Boston Traffic Sucks, Report Confirms
Stephen Colbert once joked that after 16 long years, motorists trapped in Big Dig traffic jams are just getting home now. A new report has found that Boston drivers spent 64 hours in gridlock last year—close enough, and good for sixth in the nation.
The 2015 Urban Mobility Scorecard, released by the Texas A&M Transportation Institute, has found that all the congestation cost the average Boston commuter an average of $1,388 in 2014, assuming their time is worth $17.67 per hour plus the state average cost per gallon for gasoline and diesel.
“States and cities have been addressing the congestion problems they face with a variety of strategies and more detailed data analysis,” the report states. “Some of the solution lies in identifying congestion that is undesirable—that which significantly diminishes the quality of life and economic productivity—and some lies in using the smart data systems and range of technologies, projects and programs to achieve results and communicate the effects to assure the public that their project dollars are being spent wisely.”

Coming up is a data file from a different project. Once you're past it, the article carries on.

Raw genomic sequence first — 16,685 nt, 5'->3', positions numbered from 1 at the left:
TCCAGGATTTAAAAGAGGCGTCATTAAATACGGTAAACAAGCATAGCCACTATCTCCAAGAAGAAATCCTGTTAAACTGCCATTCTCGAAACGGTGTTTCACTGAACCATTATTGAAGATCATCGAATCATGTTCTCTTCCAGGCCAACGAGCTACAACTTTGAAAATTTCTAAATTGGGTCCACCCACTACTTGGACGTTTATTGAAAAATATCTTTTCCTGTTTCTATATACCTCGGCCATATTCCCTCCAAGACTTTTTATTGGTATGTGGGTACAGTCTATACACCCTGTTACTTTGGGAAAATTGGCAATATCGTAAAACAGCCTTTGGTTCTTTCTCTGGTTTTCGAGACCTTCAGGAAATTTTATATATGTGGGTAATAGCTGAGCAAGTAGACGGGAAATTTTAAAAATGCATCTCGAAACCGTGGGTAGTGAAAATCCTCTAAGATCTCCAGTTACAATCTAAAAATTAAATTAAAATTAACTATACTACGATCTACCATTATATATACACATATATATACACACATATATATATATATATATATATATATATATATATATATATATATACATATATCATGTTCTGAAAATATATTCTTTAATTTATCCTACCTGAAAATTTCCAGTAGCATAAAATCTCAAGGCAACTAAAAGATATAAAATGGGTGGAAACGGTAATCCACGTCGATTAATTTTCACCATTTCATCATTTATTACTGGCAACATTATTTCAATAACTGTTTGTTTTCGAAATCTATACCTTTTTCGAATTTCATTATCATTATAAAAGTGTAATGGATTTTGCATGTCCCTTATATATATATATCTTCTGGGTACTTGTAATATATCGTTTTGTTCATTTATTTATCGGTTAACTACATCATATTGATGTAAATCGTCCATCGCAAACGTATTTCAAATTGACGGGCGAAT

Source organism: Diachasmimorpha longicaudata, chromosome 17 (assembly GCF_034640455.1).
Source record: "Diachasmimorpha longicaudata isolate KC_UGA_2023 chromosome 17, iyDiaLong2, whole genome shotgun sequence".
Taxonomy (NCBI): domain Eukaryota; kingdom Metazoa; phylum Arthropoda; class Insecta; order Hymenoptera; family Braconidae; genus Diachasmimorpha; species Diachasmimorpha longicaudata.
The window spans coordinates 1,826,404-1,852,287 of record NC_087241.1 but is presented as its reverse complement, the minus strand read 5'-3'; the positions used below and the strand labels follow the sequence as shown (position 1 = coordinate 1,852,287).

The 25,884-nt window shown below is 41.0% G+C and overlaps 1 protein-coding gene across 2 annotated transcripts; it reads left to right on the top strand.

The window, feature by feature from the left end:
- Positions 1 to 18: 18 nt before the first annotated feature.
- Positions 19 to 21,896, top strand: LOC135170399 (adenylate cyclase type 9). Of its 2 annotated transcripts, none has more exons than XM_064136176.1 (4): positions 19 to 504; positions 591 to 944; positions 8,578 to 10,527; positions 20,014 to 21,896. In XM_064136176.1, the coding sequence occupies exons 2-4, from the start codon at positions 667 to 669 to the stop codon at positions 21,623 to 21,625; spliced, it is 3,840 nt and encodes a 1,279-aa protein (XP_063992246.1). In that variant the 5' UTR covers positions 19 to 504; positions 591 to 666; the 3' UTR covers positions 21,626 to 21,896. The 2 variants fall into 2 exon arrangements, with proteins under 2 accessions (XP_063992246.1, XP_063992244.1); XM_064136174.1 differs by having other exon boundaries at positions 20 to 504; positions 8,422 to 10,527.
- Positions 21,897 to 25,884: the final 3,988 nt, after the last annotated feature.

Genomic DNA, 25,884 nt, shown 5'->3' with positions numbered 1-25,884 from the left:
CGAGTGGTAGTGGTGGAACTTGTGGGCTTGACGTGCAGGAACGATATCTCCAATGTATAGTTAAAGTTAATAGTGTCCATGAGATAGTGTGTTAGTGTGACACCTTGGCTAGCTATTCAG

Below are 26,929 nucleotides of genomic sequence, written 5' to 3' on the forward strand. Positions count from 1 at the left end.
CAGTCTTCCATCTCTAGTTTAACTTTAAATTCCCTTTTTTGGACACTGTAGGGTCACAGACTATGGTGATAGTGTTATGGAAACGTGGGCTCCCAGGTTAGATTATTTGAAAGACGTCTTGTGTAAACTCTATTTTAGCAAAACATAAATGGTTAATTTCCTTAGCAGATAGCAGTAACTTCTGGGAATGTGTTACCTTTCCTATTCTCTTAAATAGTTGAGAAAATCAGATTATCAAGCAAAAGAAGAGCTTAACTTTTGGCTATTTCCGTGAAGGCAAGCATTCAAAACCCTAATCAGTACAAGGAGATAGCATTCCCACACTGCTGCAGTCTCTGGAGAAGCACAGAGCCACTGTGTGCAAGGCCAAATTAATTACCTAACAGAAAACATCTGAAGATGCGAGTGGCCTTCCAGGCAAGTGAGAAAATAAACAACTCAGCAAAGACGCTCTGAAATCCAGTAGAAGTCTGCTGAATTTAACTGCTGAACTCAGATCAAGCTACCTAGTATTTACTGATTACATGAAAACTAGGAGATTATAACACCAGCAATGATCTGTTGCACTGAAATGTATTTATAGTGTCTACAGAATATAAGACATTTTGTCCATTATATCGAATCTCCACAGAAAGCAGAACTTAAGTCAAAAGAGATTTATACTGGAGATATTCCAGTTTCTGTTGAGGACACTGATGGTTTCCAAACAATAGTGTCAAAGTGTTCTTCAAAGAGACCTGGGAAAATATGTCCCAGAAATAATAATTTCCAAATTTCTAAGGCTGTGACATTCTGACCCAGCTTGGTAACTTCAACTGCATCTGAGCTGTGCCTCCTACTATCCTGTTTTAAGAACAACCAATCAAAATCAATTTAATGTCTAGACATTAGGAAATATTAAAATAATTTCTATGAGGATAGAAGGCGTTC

The institute assessed Boston a 1.29 on its time travel index (far less interesting than it sounds). That is, a 20-minute trip with no traffic takes nearly 26 minutes during peak travel time.
“Our growing traffic problem is too massive for any one entity to handle—state and local agencies can’t do it alone,” Tim Lomax, a civil engineer and one of the report’s co-authors, said in a statement. “Businesses can give their employees more flexibility in where, when and how they work, individual workers can adjust their commuting patterns, and we can have better thinking when it comes to long-term land use planning. This problem calls for a classic ‘all-hands-on-deck’ approach.”
Ranked higher than Boston in yearly delay per commuter were Washington, D.C., Los Angeles, San Francisco, New York City, and San Jose.